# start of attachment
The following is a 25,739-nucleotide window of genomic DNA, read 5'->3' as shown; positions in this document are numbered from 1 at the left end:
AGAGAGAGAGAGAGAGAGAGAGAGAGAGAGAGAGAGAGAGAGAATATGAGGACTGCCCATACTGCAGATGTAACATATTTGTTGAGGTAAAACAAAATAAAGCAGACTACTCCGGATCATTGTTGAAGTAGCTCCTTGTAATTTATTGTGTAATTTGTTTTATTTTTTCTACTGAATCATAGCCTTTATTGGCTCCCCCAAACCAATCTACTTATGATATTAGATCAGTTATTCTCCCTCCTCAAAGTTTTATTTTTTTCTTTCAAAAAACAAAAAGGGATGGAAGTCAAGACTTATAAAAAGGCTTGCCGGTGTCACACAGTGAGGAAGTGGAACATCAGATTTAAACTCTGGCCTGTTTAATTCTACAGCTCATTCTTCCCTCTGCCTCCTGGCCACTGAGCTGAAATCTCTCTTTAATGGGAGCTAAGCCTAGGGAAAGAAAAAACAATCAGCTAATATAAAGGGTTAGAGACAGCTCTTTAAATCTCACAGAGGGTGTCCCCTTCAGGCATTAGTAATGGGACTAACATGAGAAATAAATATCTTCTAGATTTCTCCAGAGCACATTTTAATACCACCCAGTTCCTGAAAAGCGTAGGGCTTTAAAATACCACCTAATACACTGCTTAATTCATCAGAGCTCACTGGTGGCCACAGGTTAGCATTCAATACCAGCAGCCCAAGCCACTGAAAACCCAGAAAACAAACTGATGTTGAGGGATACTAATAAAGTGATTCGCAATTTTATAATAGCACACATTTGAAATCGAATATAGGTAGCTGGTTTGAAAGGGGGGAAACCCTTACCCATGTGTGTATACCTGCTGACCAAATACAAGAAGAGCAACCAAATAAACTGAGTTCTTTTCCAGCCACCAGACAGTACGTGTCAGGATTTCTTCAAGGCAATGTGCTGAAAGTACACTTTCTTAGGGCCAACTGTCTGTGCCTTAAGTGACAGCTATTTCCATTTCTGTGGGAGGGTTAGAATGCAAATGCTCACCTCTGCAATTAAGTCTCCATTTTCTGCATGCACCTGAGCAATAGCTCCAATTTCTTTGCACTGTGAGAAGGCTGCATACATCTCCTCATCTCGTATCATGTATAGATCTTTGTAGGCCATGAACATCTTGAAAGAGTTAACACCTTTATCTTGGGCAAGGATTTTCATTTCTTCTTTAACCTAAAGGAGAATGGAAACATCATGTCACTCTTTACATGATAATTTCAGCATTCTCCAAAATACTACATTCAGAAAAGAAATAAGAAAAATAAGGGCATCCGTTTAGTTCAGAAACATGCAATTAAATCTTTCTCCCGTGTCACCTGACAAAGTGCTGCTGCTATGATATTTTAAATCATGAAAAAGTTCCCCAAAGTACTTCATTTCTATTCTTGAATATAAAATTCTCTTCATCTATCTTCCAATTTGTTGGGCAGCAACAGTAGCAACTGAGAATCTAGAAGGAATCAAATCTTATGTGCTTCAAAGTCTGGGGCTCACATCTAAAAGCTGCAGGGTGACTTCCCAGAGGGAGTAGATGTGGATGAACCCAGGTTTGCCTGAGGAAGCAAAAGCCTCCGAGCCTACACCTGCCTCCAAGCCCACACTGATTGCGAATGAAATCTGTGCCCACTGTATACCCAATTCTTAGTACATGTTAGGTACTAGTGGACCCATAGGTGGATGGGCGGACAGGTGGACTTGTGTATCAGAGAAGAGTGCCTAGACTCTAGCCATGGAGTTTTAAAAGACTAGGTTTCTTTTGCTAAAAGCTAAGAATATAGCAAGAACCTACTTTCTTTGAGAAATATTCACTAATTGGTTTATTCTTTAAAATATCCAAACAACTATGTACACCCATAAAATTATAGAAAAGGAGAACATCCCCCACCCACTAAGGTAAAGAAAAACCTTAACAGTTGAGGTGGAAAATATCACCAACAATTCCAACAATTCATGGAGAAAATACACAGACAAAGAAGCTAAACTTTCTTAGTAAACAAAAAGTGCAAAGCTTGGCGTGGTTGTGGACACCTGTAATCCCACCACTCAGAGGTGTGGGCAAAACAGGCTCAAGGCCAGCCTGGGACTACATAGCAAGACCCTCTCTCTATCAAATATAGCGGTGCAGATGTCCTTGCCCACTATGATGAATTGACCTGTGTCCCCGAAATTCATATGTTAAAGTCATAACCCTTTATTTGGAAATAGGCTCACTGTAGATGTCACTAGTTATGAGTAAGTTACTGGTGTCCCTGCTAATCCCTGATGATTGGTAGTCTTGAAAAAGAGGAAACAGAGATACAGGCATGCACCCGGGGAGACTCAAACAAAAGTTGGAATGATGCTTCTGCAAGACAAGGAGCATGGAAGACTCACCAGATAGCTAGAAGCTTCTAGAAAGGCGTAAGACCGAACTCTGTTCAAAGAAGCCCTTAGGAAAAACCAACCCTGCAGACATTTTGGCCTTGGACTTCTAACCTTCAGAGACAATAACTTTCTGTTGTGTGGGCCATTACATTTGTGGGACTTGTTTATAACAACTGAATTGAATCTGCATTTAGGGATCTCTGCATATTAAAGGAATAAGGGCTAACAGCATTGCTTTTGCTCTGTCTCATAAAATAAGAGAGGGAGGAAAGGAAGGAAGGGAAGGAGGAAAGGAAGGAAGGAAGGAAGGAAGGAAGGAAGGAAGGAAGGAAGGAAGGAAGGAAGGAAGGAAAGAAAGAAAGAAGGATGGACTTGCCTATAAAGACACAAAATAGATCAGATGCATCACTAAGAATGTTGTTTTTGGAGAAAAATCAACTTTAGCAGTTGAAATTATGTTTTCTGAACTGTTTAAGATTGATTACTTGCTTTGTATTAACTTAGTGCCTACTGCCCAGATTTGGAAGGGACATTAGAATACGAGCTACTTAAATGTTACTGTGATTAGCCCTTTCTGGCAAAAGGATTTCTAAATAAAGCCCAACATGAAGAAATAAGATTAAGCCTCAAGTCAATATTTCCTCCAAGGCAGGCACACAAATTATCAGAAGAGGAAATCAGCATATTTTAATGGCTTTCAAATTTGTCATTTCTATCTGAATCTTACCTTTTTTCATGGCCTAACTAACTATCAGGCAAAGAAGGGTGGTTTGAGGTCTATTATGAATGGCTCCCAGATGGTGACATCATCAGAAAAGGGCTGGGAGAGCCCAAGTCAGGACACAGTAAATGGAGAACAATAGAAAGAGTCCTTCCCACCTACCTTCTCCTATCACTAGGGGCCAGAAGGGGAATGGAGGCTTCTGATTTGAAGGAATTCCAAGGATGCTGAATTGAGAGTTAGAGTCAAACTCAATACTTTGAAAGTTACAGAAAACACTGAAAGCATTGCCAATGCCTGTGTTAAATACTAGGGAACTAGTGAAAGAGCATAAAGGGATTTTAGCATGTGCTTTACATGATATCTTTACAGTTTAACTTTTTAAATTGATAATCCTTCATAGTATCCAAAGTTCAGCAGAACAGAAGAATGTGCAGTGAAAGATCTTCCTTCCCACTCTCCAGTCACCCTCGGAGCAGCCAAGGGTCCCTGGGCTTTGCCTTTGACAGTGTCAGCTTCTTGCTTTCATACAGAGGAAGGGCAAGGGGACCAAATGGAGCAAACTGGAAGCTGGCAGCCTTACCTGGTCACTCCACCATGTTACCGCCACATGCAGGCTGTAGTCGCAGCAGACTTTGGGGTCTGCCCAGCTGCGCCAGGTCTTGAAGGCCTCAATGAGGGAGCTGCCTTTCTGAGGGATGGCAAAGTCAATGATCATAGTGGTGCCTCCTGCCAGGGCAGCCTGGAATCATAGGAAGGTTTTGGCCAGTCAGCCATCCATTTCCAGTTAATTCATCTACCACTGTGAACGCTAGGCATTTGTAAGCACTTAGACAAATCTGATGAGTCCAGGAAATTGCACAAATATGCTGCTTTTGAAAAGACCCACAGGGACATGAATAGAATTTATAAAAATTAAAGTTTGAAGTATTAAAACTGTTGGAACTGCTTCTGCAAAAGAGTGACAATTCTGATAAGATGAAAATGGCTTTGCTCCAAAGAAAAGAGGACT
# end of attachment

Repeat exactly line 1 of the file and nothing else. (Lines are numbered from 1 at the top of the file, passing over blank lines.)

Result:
The following is a 25,739-nucleotide window of genomic DNA, read 5'->3' as shown; positions in this document are numbered from 1 at the left end: